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Saturday, April 4, 2015

What Gets Better as it Gets Older? Cruising.

Those of us who have been cruising for a while tend to look back wistfully at what’s gone out to sea—midnight buffets, five-course dinners, chocolates and cards on our pillows, little shampoo bottles and Q-tips.
But in many ways, cruising is better than ever. Consider this:
Bigger ships make a bigger bang. Think of all the bells and whistles that didn’t exist before. Like
Chicago on the high seas, via the Allure
more balcony rooms. 3D movies and bumper cars. Rock climbing and zip-lining. Broadway shows. Glass-blowing and cooking demos.

Ships come in all sizes. The cruise lines keep pumping ‘em out, large and small, and that’s only a good thing. Want to go to exotic ports and get to know your fellow travelers? A small ship’s for you. Surfing and skating is your thing and don’t mind sharing space with 5,399 other travelers? There’s one for you too.
Backstage is the new front stage. Once a word-of-mouth thing, galley tours, backstage tours and if you’re lucky, even bridge and engine room tours, are standard fare on today’s ships. Think of the useful tidbits you’ll walk away with—pounds of coffee consumed each day and how fast the ship goes at night.
Stainless steel galore on a Princess galley tour
The smoke out. We all breathe easier these days with smoking banned on most ships in most places. Even in those palaces of puffing—the casinos.
Ways to health. There are more and better ways to be healthy onboard, with well-equipped fitness centers and classes, jogging tracks and health-food style restaurants. Royal Caribbean’s Oasis class ships and many Celebrity ships have no-cost healthy dining choices that, for the most part, are better than what they serve up in their MDR or buffet.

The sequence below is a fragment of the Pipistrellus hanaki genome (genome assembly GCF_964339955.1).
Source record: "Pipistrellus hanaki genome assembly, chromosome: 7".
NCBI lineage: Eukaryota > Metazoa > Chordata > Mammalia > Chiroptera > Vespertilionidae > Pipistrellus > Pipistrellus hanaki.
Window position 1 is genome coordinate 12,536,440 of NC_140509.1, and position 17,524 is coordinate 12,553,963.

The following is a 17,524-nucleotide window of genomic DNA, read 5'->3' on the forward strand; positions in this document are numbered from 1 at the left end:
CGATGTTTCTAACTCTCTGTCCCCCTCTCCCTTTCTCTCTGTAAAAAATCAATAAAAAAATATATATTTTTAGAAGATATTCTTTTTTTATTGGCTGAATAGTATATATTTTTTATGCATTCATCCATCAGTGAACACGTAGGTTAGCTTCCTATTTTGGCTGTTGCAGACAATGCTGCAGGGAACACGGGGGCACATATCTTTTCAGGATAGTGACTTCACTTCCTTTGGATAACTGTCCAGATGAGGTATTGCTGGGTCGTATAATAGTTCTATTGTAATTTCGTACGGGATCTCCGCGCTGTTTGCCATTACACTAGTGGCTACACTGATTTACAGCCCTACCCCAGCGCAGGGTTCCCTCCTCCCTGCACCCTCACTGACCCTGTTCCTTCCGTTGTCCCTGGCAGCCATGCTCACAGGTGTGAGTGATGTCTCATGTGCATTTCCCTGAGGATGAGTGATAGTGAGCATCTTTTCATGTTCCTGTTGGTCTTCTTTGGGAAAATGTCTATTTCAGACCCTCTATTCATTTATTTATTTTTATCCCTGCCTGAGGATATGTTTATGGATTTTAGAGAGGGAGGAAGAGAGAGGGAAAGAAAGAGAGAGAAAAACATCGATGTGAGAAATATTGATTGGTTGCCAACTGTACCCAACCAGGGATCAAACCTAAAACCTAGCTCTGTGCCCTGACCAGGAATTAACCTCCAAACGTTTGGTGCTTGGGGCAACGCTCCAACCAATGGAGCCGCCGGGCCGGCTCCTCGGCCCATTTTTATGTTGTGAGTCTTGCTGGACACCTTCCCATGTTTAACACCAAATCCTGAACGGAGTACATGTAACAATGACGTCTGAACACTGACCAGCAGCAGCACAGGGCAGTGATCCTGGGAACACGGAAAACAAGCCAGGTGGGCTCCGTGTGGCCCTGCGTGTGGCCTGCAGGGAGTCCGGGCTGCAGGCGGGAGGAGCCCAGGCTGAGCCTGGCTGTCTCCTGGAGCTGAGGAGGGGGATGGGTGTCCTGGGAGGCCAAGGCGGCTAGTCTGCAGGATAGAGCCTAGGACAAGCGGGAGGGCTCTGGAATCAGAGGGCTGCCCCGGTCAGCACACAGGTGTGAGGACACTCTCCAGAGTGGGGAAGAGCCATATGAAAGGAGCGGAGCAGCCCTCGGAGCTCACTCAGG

Hand wash reminder on
Celebrity's Constellation
Sanitation savvy. Alas, the cruise lines have had their share of experience with norovirus, which has made them pros at avoiding and containing it. Sanitizers are everywhere and Princess won’t let you near the buffet without a spray.
Safety takes center stage. There is no better time than now to cruise when it comes to safety. With the Concordia and engine room fires still fresh in everyone’s memory, the cruise lines are going out of their way to reassure the public that cruising is as safe as ever. There’s new attention to muster drills, installation of backup generators and other safety measures.
Steady and stable. The big new ships today are more stable than the ones that came before. There have been many improvements in design that have made them more solidly built. We’ve been amazed that we’ve felt very little movement onboard. In fact, after 16 trips, we’ve not used seasickness medication once.
More demand equals more fun. Demand for cruising—at least outside the U.S.—has been growing, encouraging the cruise lines to build more ships, each outdoing the next with fun features and other ways to entice and excite us, making cruising more intriguing than ever. And best yet--keeping costs on an even keel.